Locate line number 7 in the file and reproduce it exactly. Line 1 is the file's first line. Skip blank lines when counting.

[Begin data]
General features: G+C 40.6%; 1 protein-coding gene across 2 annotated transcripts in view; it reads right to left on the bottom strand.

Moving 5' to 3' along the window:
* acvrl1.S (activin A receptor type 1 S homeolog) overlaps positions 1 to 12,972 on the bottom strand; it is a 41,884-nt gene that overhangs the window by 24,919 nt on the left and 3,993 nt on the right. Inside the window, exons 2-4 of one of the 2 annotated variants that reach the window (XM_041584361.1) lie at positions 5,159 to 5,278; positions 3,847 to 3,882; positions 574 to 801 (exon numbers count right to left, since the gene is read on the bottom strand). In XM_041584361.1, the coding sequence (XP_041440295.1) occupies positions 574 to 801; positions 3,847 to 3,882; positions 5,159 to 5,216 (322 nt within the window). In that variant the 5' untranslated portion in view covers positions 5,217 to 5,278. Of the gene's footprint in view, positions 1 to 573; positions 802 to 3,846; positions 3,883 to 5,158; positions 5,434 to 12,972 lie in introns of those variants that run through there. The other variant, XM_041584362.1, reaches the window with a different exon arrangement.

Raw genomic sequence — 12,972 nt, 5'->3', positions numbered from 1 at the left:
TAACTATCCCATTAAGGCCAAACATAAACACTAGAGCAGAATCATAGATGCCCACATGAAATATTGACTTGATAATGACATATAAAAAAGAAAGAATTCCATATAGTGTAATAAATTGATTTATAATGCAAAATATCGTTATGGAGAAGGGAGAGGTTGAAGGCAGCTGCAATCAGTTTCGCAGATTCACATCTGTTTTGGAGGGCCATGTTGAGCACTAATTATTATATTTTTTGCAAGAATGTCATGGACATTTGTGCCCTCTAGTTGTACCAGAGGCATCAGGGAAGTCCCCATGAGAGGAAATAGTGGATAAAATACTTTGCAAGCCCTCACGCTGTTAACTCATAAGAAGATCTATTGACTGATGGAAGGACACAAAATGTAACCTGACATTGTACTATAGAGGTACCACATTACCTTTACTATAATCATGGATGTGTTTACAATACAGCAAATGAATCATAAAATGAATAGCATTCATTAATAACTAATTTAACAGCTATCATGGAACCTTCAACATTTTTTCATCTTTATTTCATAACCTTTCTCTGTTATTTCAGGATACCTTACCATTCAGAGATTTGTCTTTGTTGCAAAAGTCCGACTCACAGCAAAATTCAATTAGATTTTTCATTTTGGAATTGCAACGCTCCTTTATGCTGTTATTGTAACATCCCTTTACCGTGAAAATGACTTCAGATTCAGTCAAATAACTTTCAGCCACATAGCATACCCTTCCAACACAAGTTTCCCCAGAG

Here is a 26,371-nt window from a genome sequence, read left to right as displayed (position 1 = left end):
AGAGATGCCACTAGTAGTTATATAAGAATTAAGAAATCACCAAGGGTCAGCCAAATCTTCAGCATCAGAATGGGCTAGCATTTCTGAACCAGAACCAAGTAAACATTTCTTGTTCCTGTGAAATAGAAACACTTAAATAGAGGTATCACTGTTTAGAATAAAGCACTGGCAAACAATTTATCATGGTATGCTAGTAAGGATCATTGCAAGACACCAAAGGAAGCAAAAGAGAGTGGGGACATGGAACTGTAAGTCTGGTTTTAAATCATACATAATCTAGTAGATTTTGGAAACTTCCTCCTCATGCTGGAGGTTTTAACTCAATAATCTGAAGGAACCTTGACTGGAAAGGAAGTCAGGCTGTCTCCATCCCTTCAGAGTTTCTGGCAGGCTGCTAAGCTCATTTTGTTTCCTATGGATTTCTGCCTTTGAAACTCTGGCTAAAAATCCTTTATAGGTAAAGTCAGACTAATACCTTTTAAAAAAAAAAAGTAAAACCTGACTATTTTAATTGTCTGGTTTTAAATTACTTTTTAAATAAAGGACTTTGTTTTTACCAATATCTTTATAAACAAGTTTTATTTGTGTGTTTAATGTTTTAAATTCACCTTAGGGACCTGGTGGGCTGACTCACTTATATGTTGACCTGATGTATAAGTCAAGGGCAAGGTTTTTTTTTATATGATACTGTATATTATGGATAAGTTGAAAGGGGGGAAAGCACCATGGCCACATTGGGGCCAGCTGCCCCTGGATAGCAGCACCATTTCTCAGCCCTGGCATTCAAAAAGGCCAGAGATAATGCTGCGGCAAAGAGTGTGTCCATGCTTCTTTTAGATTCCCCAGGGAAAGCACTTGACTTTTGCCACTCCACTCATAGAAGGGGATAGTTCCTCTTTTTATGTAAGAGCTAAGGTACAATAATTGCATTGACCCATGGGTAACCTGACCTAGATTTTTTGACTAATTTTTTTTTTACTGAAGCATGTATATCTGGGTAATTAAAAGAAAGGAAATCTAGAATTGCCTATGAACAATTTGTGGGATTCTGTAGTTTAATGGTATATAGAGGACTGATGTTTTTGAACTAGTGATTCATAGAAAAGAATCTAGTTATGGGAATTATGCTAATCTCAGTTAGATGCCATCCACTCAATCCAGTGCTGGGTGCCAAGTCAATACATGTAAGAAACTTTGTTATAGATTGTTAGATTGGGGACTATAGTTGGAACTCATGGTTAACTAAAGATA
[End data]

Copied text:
AGAGATGCCACTAGTAGTTATATAAGAATTAAGAAATCACCAAGGGTCAGCCAAATCTTCAGCATCAGAATGGGCTAGCATTTCTGAACCAGAACCAAGTAAACATTTCTTGTTCCTGTGAAATAGAAACACTTAAATAGAGGTATCACTGTTTAGAATAAAGCACTGGCAAACAATTTATCATGGTATGCTAGTAAGGATCATTGCAAGACACCAAAGGAAGCAAAAGAGAGTGGGGACATGGAACTGTAAGTCTGGTTTTAAATCATACATAATCTAGTAGATTTTGGAAACTTCCTCCTCATGCTGGAGGTTTTAACTCAATAATCTGAAGGAACCTTGACTGGAAAGGAAGTCAGGCTGTCTCCATCCCTTCAGAGTTTCTGGCAGGCTGCTAAGCTCATTTTGTTTCCTATGGATTTCTGCCTTTGAAACTCTGGCTAAAAATCCTTTATAGGTAAAGTCAGACTAATACCTTTTAAAAAAAAAAAGTAAAACCTGACTATTTTAATTGTCTGGTTTTAAATTACTTTTTAAATAAAGGACTTTGTTTTTACCAATATCTTTATAAACAAGTTTTATTTGTGTGTTTAATGTTTTAAATTCACCTTAGGGACCTGGTGGGCTGACTCACTTATATGTTGACCTGATGTATAAGTCAAGGGCAAGGTTTTTTTTTATATGATACTGTATATTATGGATAAGTTGAAAGGGGGGAAAGCACCATGGCCACATTGGGGCCAGCTGCCCCTGGATAGCAGCACCATTTCTCAGCCCTGGCATTCAAAAAGGCCAGAGATAATGCTGCGGCAAAGAGTGTGTCCATGCTTCTTTTAGATTCCCCAGGGAAAGCACTTGACTTTTGCCACTCCACTCATAGAAGGGGATAGTTCCTCTTTTTATGTAAGAGCTAAGGTACAATAATTGCATTGACCCATGGGTAACCTGACCTAGATTTTTTGACTAATTTTTTTTTTACTGAAGCATGTATATCTGGGTAATTAAAAGAAAGGAAATCTAGAATTGCCTATGAACAATTTGTGGGATTCTGTAGTTTAATGGTATATAGAGGACTGATGTTTTTGAACTAGTGATTCATAGAAAAGAATCTAGTTATGGGAATTATGCTAATCTCAGTTAGATGCCATCCACTCAATCCAGTGCTGGGTGCCAAGTCAATACATGTAAGAAACTTTGTTATAGATTGTTAGATTGGGGACTATAGTTGGAACTCATGGTTAACTAAAGATA